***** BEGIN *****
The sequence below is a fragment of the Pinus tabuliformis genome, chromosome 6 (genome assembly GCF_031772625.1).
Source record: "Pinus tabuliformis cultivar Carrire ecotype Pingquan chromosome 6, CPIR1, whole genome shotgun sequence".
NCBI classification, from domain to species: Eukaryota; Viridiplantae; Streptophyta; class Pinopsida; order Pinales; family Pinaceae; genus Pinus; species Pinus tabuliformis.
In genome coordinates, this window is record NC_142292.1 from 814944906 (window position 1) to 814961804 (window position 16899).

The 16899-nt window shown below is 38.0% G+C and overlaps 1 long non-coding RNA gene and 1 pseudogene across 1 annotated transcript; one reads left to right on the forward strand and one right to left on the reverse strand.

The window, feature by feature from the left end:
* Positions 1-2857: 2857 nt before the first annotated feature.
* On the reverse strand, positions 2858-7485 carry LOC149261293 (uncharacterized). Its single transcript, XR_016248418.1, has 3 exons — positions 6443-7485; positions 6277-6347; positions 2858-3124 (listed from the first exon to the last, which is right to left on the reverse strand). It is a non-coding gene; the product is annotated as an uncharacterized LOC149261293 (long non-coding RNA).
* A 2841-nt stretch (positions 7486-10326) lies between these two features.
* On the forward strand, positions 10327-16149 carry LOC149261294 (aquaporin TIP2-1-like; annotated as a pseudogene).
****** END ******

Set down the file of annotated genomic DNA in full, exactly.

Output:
The sequence below is a fragment of the Pinus tabuliformis genome, chromosome 6 (genome assembly GCF_031772625.1).
Source record: "Pinus tabuliformis cultivar Carrire ecotype Pingquan chromosome 6, CPIR1, whole genome shotgun sequence".
NCBI classification, from domain to species: Eukaryota; Viridiplantae; Streptophyta; class Pinopsida; order Pinales; family Pinaceae; genus Pinus; species Pinus tabuliformis.
In genome coordinates, this window is record NC_142292.1 from 814944906 (window position 1) to 814961804 (window position 16899).

The 16899-nt window shown below is 38.0% G+C and overlaps 1 long non-coding RNA gene and 1 pseudogene across 1 annotated transcript; one reads left to right on the forward strand and one right to left on the reverse strand.

The window, feature by feature from the left end:
* Positions 1-2857: 2857 nt before the first annotated feature.
* On the reverse strand, positions 2858-7485 carry LOC149261293 (uncharacterized). Its single transcript, XR_016248418.1, has 3 exons — positions 6443-7485; positions 6277-6347; positions 2858-3124 (listed from the first exon to the last, which is right to left on the reverse strand). It is a non-coding gene; the product is annotated as an uncharacterized LOC149261293 (long non-coding RNA).
* A 2841-nt stretch (positions 7486-10326) lies between these two features.
* On the forward strand, positions 10327-16149 carry LOC149261294 (aquaporin TIP2-1-like; annotated as a pseudogene).